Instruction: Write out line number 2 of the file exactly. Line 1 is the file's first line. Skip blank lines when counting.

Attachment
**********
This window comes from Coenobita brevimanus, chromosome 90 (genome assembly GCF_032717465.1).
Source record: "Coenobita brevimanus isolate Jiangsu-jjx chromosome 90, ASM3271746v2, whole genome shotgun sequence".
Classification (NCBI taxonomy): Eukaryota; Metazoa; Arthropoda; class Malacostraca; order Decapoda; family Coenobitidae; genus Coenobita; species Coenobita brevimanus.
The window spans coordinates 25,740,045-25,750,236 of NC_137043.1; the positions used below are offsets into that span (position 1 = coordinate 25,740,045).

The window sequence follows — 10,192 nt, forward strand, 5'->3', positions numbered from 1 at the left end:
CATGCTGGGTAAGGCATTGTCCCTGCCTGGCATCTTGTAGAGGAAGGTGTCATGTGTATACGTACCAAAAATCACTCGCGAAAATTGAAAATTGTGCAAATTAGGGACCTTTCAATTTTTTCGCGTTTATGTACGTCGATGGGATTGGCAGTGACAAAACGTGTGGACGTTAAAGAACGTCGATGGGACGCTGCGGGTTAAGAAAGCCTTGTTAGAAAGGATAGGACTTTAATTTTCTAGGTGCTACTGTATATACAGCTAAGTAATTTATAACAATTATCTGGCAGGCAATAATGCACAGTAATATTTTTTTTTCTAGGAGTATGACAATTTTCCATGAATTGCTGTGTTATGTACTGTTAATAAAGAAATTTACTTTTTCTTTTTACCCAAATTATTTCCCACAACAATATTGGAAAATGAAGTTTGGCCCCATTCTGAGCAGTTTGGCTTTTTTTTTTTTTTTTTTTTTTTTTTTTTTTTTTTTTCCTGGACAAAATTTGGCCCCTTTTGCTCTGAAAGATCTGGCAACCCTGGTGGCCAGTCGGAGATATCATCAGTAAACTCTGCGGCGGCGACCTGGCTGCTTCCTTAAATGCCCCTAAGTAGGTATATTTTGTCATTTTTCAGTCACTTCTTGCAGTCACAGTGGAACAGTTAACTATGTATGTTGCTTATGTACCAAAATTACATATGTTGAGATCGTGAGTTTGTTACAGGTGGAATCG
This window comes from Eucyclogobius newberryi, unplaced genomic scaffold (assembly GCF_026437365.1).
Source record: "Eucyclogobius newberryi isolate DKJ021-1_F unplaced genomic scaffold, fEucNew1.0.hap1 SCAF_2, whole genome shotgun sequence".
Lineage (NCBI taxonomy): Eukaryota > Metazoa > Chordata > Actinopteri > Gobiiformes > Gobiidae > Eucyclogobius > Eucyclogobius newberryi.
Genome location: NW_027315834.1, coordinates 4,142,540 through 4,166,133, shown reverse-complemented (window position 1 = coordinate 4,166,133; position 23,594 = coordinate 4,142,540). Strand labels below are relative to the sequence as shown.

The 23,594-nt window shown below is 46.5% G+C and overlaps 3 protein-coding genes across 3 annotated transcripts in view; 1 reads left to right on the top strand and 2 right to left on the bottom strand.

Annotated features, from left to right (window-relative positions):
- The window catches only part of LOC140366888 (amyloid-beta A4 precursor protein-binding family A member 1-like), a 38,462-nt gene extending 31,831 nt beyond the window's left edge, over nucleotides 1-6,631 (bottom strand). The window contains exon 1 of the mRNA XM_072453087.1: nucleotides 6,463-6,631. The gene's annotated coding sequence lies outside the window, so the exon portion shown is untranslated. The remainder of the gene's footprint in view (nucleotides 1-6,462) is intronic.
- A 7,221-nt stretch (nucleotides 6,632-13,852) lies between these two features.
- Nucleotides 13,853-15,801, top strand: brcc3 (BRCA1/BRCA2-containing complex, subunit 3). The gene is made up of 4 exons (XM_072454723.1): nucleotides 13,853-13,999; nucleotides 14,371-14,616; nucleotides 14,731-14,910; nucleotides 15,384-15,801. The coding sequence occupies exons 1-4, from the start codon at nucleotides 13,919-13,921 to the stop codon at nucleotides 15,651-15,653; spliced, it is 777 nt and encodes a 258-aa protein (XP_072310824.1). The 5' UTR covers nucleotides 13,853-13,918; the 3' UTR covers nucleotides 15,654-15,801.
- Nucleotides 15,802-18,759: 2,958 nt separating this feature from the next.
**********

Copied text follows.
Source record: "Coenobita brevimanus isolate Jiangsu-jjx chromosome 90, ASM3271746v2, whole genome shotgun sequence".